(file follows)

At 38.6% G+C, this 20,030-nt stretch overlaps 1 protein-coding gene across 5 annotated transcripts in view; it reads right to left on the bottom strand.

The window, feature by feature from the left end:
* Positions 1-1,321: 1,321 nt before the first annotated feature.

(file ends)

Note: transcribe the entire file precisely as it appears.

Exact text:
At 38.6% G+C, this 20,030-nt stretch overlaps 1 protein-coding gene across 5 annotated transcripts in view; it reads right to left on the bottom strand.

The window, feature by feature from the left end:
* Positions 1-1,321: 1,321 nt before the first annotated feature.